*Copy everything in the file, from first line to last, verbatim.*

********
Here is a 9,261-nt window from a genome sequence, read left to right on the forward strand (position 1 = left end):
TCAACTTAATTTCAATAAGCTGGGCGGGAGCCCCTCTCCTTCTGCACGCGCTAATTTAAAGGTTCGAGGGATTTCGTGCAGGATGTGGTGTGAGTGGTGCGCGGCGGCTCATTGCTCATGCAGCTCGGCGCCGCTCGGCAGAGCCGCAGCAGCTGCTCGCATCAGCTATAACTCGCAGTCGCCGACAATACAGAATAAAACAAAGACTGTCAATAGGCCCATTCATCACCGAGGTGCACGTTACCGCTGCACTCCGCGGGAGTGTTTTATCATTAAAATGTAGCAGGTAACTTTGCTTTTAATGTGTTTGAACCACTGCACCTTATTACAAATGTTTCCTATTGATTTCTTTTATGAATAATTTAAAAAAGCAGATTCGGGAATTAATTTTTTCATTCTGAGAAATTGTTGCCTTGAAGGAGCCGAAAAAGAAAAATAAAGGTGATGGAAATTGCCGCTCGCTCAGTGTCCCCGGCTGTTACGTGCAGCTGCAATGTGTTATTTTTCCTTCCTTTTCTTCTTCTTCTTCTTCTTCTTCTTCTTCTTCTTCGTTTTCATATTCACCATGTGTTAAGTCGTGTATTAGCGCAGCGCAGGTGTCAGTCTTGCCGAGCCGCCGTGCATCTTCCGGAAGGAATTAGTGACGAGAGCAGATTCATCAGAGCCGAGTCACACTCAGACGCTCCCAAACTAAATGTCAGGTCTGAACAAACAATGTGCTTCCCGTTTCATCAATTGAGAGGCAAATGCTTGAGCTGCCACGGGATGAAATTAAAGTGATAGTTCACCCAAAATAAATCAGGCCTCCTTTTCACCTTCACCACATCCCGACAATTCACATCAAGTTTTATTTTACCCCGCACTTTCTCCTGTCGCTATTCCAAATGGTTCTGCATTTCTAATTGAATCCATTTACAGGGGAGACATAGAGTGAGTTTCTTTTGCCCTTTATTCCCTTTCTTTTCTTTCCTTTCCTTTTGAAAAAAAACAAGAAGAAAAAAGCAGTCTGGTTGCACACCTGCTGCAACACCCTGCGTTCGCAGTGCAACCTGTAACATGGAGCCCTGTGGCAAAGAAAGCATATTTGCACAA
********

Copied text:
Here is a 9,261-nt window from a genome sequence, read left to right on the forward strand (position 1 = left end):
TCAACTTAATTTCAATAAGCTGGGCGGGAGCCCCTCTCCTTCTGCACGCGCTAATTTAAAGGTTCGAGGGATTTCGTGCAGGATGTGGTGTGAGTGGTGCGCGGCGGCTCATTGCTCATGCAGCTCGGCGCCGCTCGGCAGAGCCGCAGCAGCTGCTCGCATCAGCTATAACTCGCAGTCGCCGACAATACAGAATAAAACAAAGACTGTCAATAGGCCCATTCATCACCGAGGTGCACGTTACCGCTGCACTCCGCGGGAGTGTTTTATCATTAAAATGTAGCAGGTAACTTTGCTTTTAATGTGTTTGAACCACTGCACCTTATTACAAATGTTTCCTATTGATTTCTTTTATGAATAATTTAAAAAAGCAGATTCGGGAATTAATTTTTTCATTCTGAGAAATTGTTGCCTTGAAGGAGCCGAAAAAGAAAAATAAAGGTGATGGAAATTGCCGCTCGCTCAGTGTCCCCGGCTGTTACGTGCAGCTGCAATGTGTTATTTTTCCTTCCTTTTCTTCTTCTTCTTCTTCTTCTTCTTCTTCTTCTTCGTTTTCATATTCACCATGTGTTAAGTCGTGTATTAGCGCAGCGCAGGTGTCAGTCTTGCCGAGCCGCCGTGCATCTTCCGGAAGGAATTAGTGACGAGAGCAGATTCATCAGAGCCGAGTCACACTCAGACGCTCCCAAACTAAATGTCAGGTCTGAACAAACAATGTGCTTCCCGTTTCATCAATTGAGAGGCAAATGCTTGAGCTGCCACGGGATGAAATTAAAGTGATAGTTCACCCAAAATAAATCAGGCCTCCTTTTCACCTTCACCACATCCCGACAATTCACATCAAGTTTTATTTTACCCCGCACTTTCTCCTGTCGCTATTCCAAATGGTTCTGCATTTCTAATTGAATCCATTTACAGGGGAGACATAGAGTGAGTTTCTTTTGCCCTTTATTCCCTTTCTTTTCTTTCCTTTCCTTTTGAAAAAAAACAAGAAGAAAAAAGCAGTCTGGTTGCACACCTGCTGCAACACCCTGCGTTCGCAGTGCAACCTGTAACATGGAGCCCTGTGGCAAAGAAAGCATATTTGCACAA